Oecophylla smaragdina

Weightlifting ants

Friday, February 19th, 2010 | Ants, Behavior, Education, Science | 3 Comments
Oecophylla smaragdina

"Oecophylla smaragdina can carry more than 100 times its own body weight while upside down on a smooth surface, thanks to its sticky feet." Image: Thomas Endlein, University of Cambridge via NewScientist

NewScientist posted photographs from the competition held by the UK’s Biotechnology and Biological Sciences Research Council to showcase images of their latest research. In a single iconic image, the first one shows the weight that an ant is capable of carrying and how strong the suction devices in her feet are.

I have blogged about these adhesive devices in the ant’s feets before (called arolia in leet speak, singular arolium), and the very first image I used back then happens to be from the same ant species in the image above.

Foot of a Oecophylla smaragdina worker. Pretarsal claws and manubrium in red; arolium in yellow; tarsi in green (Scanning Electron Micrograph, Roberto Keller/AMNH)

(h/t to P. Beldade)

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Homology Weekly: Arolium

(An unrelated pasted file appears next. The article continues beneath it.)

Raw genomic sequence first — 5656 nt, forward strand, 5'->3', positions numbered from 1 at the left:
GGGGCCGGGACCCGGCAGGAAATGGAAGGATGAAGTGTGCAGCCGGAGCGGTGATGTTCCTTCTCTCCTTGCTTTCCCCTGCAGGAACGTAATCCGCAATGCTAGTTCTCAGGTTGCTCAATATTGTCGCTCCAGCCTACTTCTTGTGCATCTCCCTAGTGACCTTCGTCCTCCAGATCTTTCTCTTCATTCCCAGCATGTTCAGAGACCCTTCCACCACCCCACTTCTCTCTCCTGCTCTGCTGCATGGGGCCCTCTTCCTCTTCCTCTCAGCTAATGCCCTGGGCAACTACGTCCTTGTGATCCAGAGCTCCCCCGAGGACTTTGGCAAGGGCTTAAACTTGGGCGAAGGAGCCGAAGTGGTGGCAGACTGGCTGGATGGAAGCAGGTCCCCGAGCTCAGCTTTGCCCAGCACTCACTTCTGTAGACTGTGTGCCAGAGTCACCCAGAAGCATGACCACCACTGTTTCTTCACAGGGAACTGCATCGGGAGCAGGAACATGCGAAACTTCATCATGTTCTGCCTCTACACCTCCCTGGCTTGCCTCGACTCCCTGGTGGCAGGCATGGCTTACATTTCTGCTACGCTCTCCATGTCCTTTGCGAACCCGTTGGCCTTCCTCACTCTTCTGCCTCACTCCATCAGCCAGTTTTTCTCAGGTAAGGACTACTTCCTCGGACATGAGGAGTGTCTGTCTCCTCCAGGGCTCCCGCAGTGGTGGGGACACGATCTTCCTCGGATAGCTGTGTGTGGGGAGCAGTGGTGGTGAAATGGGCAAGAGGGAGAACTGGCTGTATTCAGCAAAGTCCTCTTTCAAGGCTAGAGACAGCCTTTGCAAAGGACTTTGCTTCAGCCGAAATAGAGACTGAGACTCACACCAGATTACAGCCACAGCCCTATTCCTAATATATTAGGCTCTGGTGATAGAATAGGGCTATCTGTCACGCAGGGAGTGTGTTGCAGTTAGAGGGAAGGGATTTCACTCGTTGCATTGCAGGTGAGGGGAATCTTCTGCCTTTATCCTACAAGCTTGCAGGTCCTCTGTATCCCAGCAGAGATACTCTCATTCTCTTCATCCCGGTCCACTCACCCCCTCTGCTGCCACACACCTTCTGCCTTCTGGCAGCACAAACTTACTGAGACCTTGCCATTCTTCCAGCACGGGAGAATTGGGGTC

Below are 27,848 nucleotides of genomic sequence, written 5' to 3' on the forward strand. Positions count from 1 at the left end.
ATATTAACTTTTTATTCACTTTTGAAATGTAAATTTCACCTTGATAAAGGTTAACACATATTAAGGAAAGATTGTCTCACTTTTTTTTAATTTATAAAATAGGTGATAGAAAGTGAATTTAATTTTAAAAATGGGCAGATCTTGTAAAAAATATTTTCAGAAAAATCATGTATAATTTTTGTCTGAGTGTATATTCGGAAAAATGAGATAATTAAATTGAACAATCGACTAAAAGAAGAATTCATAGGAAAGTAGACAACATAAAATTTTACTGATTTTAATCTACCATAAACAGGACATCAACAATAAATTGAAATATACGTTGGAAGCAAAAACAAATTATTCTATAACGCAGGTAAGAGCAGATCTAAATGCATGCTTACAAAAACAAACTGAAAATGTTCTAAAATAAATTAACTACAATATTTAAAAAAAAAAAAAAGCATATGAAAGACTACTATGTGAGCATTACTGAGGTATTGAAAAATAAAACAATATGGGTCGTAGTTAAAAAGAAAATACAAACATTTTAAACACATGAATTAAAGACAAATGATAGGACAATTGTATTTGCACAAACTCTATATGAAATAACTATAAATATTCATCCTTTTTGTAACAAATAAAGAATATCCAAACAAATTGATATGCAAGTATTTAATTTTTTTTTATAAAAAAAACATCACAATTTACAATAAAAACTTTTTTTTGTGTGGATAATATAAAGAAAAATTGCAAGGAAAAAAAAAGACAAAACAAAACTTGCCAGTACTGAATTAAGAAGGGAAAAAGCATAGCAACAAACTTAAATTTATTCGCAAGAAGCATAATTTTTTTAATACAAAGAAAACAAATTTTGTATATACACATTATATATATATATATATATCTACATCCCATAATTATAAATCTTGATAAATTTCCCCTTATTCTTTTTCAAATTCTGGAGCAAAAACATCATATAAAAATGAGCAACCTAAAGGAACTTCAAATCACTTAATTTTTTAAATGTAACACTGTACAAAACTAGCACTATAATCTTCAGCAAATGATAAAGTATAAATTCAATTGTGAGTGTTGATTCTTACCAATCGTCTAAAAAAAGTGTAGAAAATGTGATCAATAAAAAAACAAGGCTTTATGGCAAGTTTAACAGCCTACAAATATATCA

Tuesday, March 24th, 2009 | Ants, Homology Weekly, Morphology | 3 Comments
Foot of a <em>Oecophylla smaragdina</em> worker. Pretarsal claws and manubrium in red; arolium in yellow; tarsi in green (Scanning Electron Micrograph, Roberto Keller/AMNH)

Foot of a Oecophylla smaragdina worker. Pretarsal claws and manubrium in red; arolium in yellow; tarsi in green (Scanning Electron Micrograph, Roberto Keller/AMNH)

This orchid-looking thing is really the foot of an ant. The large unfolded structure in between the powerful pair of claws is the adhesive organ of the foot called arolium (pl. arolia). It is basically a soft membranous bag folded into a suction cup that allows the ant to walk on vertical or upside down smooth surfaces.

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